Trump Calls on House Republicans to End Party’s Term Limits for Committee Chairs

September 9, 2019 Updated: September 9, 2019

President Donald Trump called on House Republicans to let committee chairs stay on in their role beyond the six-year party imposed term limit.

“House Republicans should allow Chairs of Committees to remain for longer than 6 years,” Trump wrote on Twitter on Sept. 9. “It forces great people, and real leaders, to leave after serving. The Dems have unlimited terms. While that has its own problems, it is a better way to go. Fewer people, in the end, will leave!”

The six-year term limit of congressional committee chairmanship was self-imposed by the Republican Party in 1994 in order to bring in fresh members into committee leadership.

This comes amid a recent spate of Republican retirements, jolting party’s efforts to recapture the House. At least 15 House Republicans have said they will not seek re-election, with Reps. Bill Flores (R-Texas) and Jim Sensenbrenner (R-Wis.) being the latest two GOP lawmakers to step aside ahead of 2020.

Similarly, the ranking member of the House Committee on Agriculture, Mike Conaway (R-Texas), and the ranking member of the House Natural Resources Committee, Rob Bishop (R-Utah), both announced they would not seek another run in the House back in July.

Trump has previously questioned Republicans about the committee chair term limits, according to the Washington Examiner.

While addressing the Ohio Republican Party at their annual state dinner, Trump said, “We have a lot of chairmen that left because they’re chairmen for six years, and then they don’t want to stay because they can’t be chairmen.”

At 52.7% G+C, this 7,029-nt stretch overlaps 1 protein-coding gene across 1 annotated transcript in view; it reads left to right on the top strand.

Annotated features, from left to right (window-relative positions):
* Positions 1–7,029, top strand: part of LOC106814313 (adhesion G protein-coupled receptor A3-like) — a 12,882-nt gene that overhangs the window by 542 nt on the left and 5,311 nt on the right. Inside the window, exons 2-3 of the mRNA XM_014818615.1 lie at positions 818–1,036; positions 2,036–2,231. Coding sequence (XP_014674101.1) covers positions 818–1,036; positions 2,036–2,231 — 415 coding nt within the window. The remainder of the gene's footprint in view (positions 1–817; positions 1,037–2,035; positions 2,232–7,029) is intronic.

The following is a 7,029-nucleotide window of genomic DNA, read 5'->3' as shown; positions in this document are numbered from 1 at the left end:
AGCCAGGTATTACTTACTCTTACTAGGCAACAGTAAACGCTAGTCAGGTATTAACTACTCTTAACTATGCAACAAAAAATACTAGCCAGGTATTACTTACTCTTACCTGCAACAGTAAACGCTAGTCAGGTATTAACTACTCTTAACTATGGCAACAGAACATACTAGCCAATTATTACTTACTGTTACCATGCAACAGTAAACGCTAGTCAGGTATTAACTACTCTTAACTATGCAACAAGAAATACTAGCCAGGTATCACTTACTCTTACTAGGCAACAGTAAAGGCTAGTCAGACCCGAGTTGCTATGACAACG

“I don’t know if that’s a great policy because we have a lot of chairmen that are leaving, and they’re leaving because when you’re the chairman of a big committee, you don’t want to go back and just sit there and not be a chairman anymore. So, I don’t know if that’s a good policy. I guess it gets other people up there, but in the meantime, we have a lot of chairman that have no choice but to leave,” he said, adding that extending the limits would allow more experienced Republicans to stay in Congress.

“I like a little more experience. I think we can certainly go longer than 6 years … but I think we have some good candidates taking their place,” he added.

In a 2017 article, the Brooking Institute argued that Congress retirements may be driven by term limits on committee chairs. The author argues that Republican committee leaders feel more effective than their same party, non-chair peers and felt less effective than their Democratic counterparts who serve longer terms. These factors, the author argues, may play a part in whether a lawmaker decides to stay in the chamber.

Follow Janita on Twitter: @janitakan